“Criminal Love” features 16-year old Witt McKay and 17-year old Grant Vogelfanger in full stereoscopic 3D amidst bustling traffic, hoisting signs up to passing cars and wooing girls on the beach. The video followed up the company’s 3D reworking of Linkin Park’s “Iridescent,” from the Transformers: Dark of the Moon soundtrack. Passmore also worked with Chicago rock band Plain White T’s on a 3D conversion of their “Rhythm of Love” video, off their Wonders of the Younger album.
The 3D music video is highlighted on a Mitsubishi 3D demonstration reel, used (potentially) in over 11,000 North American retail locations, and the company also produced a video with Slash, with all stereoscopic aspects produced in San Diego. The company’s multimedia 3D production studio now boasts an extensive library of 3D content for licensing.
One of Passmore’s early on-site creators was famous San Diego neighbor Michael Page.Though best known for his stint with Iggy Pop (1979 to 1984), bassist Page has also performed and recorded with David Bowie, Chubby Checker, Jerry Lee Lewis, and New York Dolls guitarist Sylvain Sylvain, with whom he formed the band Criminals.
“Iggy introduced me to Johnny Depp around ‘92,” says the Kearny High graduate (1968), “and Johnny put me in charge of throwing a band together with him, the Vipers. However, that project ended up clashing with his movie shooting, so that’s when I bailed on live road gigs in favor of working at home, scoring for films.”
Page, who grew up in North Park, lives near Banker’s Hill. “We teamed up with rock photographer Bob Gruen,” says Page, “to convert his well-known iconic images to a format that can be viewed on stereoscopic displays.”
Gruen was the personal photographer for John Lennon and Yoko Ono, and served as tour photographer for the Clash and Kiss. His extensive photo archive includes the Rolling Stones, the Ramones, Elvis Presley, Bob Dylan, the Talking Heads, Led Zeppelin, Muddy Waters, Patti Smith, Bo Diddley, Blondie, Bob Marley, and the Sex Pistols.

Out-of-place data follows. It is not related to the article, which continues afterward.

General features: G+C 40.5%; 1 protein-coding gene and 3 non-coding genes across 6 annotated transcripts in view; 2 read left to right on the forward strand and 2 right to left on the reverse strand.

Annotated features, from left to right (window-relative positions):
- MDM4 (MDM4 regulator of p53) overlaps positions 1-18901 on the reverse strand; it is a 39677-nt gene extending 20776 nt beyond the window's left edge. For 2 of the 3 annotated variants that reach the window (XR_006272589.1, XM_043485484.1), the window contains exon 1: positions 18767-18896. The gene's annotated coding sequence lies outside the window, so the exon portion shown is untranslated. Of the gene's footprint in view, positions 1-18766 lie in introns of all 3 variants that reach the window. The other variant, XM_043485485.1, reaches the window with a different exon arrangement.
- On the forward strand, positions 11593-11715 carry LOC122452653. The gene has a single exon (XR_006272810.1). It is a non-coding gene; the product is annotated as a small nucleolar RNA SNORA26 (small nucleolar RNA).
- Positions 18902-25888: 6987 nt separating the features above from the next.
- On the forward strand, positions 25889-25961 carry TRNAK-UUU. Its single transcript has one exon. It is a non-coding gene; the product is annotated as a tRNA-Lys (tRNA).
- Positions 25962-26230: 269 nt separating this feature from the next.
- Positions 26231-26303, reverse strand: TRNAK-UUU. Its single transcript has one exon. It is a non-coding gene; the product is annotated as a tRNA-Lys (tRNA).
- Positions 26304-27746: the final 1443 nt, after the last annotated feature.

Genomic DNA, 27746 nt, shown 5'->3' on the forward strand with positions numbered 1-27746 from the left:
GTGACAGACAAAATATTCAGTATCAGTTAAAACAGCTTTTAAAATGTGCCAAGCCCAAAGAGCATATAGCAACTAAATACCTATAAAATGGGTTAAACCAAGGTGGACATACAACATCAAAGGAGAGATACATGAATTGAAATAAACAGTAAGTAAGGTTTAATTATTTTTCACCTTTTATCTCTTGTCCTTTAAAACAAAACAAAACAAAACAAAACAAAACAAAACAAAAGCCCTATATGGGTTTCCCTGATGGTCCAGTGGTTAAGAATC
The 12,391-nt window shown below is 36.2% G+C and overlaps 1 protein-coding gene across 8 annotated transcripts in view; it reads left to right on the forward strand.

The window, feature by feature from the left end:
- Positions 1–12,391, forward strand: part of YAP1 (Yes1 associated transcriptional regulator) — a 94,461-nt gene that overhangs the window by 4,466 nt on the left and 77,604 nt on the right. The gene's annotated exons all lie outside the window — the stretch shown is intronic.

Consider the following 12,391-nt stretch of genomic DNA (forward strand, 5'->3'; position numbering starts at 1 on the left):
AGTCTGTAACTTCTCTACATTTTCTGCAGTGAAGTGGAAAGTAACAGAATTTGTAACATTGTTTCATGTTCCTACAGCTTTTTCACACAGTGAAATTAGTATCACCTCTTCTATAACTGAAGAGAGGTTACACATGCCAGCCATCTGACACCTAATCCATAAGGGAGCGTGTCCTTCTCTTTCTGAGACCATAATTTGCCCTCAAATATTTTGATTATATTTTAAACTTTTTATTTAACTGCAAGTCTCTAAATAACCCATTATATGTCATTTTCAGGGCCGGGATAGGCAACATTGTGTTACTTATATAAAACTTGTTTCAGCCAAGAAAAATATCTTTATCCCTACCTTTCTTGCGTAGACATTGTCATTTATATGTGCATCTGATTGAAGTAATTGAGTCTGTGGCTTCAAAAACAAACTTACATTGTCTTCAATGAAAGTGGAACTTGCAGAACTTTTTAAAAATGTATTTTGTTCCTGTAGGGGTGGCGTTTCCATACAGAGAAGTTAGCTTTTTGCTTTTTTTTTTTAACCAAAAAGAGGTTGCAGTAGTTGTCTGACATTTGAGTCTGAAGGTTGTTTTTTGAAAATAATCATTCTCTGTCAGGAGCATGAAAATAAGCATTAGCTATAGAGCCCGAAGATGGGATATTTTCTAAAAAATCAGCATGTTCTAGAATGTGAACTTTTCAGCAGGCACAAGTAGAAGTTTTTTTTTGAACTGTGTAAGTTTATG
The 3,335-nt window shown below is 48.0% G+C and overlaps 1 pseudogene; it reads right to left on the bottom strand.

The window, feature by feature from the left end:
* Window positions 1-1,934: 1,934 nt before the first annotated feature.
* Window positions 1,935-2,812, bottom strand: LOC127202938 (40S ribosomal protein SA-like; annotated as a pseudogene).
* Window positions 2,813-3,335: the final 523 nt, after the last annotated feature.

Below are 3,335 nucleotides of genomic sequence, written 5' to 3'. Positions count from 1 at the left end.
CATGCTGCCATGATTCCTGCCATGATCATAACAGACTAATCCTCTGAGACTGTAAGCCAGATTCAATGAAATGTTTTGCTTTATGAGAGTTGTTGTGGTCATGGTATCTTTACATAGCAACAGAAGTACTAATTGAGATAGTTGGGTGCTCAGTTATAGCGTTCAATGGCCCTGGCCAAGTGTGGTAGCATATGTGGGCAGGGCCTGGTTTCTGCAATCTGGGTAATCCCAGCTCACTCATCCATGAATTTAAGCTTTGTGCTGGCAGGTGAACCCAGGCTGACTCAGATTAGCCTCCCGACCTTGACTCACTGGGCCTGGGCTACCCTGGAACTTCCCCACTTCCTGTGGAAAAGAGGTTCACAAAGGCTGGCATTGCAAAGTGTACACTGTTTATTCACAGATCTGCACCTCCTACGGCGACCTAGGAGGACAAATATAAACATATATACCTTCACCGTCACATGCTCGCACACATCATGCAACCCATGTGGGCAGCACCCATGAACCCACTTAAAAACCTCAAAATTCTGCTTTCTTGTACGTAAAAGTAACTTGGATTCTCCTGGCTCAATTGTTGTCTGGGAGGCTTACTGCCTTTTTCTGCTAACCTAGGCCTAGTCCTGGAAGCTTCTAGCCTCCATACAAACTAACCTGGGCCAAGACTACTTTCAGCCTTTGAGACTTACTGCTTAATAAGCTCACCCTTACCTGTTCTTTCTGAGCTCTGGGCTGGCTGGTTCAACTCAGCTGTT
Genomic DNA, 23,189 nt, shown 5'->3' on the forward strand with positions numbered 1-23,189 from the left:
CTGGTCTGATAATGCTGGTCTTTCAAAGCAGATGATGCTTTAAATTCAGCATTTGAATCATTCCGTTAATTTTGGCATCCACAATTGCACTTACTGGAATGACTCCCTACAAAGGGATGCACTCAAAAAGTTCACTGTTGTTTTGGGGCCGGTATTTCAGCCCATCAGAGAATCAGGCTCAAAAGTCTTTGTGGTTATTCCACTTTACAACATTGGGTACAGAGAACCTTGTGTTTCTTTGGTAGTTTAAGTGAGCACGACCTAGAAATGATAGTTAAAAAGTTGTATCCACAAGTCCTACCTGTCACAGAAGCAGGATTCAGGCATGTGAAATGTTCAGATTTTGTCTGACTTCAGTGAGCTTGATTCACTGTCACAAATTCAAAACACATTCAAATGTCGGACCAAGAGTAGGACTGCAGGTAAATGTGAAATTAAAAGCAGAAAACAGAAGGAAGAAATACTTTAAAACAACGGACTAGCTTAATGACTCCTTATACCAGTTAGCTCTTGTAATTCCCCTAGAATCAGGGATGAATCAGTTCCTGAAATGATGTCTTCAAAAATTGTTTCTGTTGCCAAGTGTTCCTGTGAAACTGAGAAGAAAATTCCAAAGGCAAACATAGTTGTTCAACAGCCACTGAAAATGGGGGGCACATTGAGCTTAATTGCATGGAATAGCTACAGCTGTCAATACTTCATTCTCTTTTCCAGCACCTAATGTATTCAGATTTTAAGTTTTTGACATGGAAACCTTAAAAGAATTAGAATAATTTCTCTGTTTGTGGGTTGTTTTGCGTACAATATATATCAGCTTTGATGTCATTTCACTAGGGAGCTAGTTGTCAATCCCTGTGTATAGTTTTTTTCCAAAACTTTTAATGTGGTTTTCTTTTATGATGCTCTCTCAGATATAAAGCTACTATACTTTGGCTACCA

“It would be incriminating to say how far back I go with Bob, so let’s just say that we’ve both seen a lot and are blessed to be alive to tell about it,” jokes Page. “We had the recent opportunity to bring Bob from New York to the lab in San Diego, to see what we were cooking. I knew he would flip, and boy did he ever! As I recall, after his initial shock reaction at seeing our work, his first whispered words were ‘I’ve seen the future.’”
Bassist Page prefers his current gig to the rock and roll lifestyle. “It’s a lot less dangerous than dodging bottles with Iggy Pop,” he says.
Another 3D Passmore video was done for glam act Semi Precious Weapons. “Including the champagne and a gallon of gold body paint, it ran about $30,000,” says Page.
“We shot the entire project in one long day but spent a considerably longer time building the sets and even longer time cleaning up afterwards. The cost for a 3D production is significantly more than 2D, partially due to the complex editing processes.”
PassmoreLab didn’t recruit a local band for the video (which included “taxidermy and glam ghouls spewing metallic body fluids,” according to Page) but used a New York City band, the Semi Precious Weapons.
“The band was awesome and ripe for 3D,” says Page. “The front man Justin is so full of energy and so animated…they seemed to muster up an artistic concoction that had similar tastes and sensibilities as my old cronies the New York Dolls, sprinkled with a bit of Iggy Pop flavoring.”
“Magnetic Baby” was shot in San Diego, in both 3D and 2D format. “We are interested in releasing the 3D version in Japan, where they have been successfully broadcasting 3D television for a while now.”
So why make the investment? According to the titular head of the company, “PassmoreLab is in the business of producing films and as part of this function finances and performs production services in exchange for back-end revenue off the resulting content.”